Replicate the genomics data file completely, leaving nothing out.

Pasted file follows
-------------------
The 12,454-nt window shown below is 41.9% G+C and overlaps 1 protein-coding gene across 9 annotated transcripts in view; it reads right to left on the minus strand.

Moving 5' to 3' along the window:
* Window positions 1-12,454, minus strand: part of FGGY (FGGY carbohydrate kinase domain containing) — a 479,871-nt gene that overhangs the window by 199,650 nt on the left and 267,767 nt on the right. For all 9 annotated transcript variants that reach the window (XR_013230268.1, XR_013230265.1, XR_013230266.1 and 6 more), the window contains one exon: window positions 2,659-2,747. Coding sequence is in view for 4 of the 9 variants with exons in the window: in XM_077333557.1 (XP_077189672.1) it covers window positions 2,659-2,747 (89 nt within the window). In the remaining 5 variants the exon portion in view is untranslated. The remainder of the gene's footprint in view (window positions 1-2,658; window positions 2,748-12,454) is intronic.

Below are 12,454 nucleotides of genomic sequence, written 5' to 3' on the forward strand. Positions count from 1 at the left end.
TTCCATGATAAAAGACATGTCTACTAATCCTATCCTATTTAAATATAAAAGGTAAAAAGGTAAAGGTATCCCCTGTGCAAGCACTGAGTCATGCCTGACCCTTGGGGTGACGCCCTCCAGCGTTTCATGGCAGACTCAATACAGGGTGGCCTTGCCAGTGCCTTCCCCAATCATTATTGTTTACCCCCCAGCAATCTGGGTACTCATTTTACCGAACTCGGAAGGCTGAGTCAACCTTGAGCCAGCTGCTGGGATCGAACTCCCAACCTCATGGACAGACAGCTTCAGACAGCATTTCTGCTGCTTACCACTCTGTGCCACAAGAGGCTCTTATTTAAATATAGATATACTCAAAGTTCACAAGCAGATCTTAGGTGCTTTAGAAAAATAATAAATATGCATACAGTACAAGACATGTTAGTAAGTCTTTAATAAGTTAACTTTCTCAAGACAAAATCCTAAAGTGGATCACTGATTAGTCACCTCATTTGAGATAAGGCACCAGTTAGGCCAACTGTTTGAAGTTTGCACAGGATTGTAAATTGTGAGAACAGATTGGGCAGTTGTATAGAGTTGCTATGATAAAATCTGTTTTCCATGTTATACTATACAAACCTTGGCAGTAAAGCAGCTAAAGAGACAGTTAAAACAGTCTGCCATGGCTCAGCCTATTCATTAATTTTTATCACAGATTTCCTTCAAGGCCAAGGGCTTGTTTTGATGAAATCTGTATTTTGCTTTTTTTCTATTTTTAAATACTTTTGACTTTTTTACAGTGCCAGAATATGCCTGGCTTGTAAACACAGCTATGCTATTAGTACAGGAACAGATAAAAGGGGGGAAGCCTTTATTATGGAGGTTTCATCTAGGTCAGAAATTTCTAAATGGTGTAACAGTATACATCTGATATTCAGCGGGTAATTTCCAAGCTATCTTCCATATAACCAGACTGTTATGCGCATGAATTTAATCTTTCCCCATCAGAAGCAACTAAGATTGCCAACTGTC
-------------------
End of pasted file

The 12,454-nt window shown below is 41.9% G+C and overlaps 1 protein-coding gene across 9 annotated transcripts in view; it reads right to left on the minus strand.

Moving 5' to 3' along the window:
* Window positions 1-12,454, minus strand: part of FGGY (FGGY carbohydrate kinase domain containing) — a 479,871-nt gene that overhangs the window by 199,650 nt on the left and 267,767 nt on the right. For all 9 annotated transcript variants that reach the window (XR_013230268.1, XR_013230265.1, XR_013230266.1 and 6 more), the window contains one exon: window positions 2,659-2,747. Coding sequence is in view for 4 of the 9 variants with exons in the window: in XM_077333557.1 (XP_077189672.1) it covers window positions 2,659-2,747 (89 nt within the window). In the remaining 5 variants the exon portion in view is untranslated. The remainder of the gene's footprint in view (window positions 1-2,658; window positions 2,748-12,454) is intronic.

Below are 12,454 nucleotides of genomic sequence, written 5' to 3' on the forward strand. Positions count from 1 at the left end.
TTCCATGATAAAAGACATGTCTACTAATCCTATCCTATTTAAATATAAAAGGTAAAAAGGTAAAGGTATCCCCTGTGCAAGCACTGAGTCATGCCTGACCCTTGGGGTGACGCCCTCCAGCGTTTCATGGCAGACTCAATACAGGGTGGCCTTGCCAGTGCCTTCCCCAATCATTATTGTTTACCCCCCAGCAATCTGGGTACTCATTTTACCGAACTCGGAAGGCTGAGTCAACCTTGAGCCAGCTGCTGGGATCGAACTCCCAACCTCATGGACAGACAGCTTCAGACAGCATTTCTGCTGCTTACCACTCTGTGCCACAAGAGGCTCTTATTTAAATATAGATATACTCAAAGTTCACAAGCAGATCTTAGGTGCTTTAGAAAAATAATAAATATGCATACAGTACAAGACATGTTAGTAAGTCTTTAATAAGTTAACTTTCTCAAGACAAAATCCTAAAGTGGATCACTGATTAGTCACCTCATTTGAGATAAGGCACCAGTTAGGCCAACTGTTTGAAGTTTGCACAGGATTGTAAATTGTGAGAACAGATTGGGCAGTTGTATAGAGTTGCTATGATAAAATCTGTTTTCCATGTTATACTATACAAACCTTGGCAGTAAAGCAGCTAAAGAGACAGTTAAAACAGTCTGCCATGGCTCAGCCTATTCATTAATTTTTATCACAGATTTCCTTCAAGGCCAAGGGCTTGTTTTGATGAAATCTGTATTTTGCTTTTTTTCTATTTTTAAATACTTTTGACTTTTTTACAGTGCCAGAATATGCCTGGCTTGTAAACACAGCTATGCTATTAGTACAGGAACAGATAAAAGGGGGGAAGCCTTTATTATGGAGGTTTCATCTAGGTCAGAAATTTCTAAATGGTGTAACAGTATACATCTGATATTCAGCGGGTAATTTCCAAGCTATCTTCCATATAACCAGACTGTTATGCGCATGAATTTAATCTTTCCCCATCAGAAGCAACTAAGATTGCCAACTGTC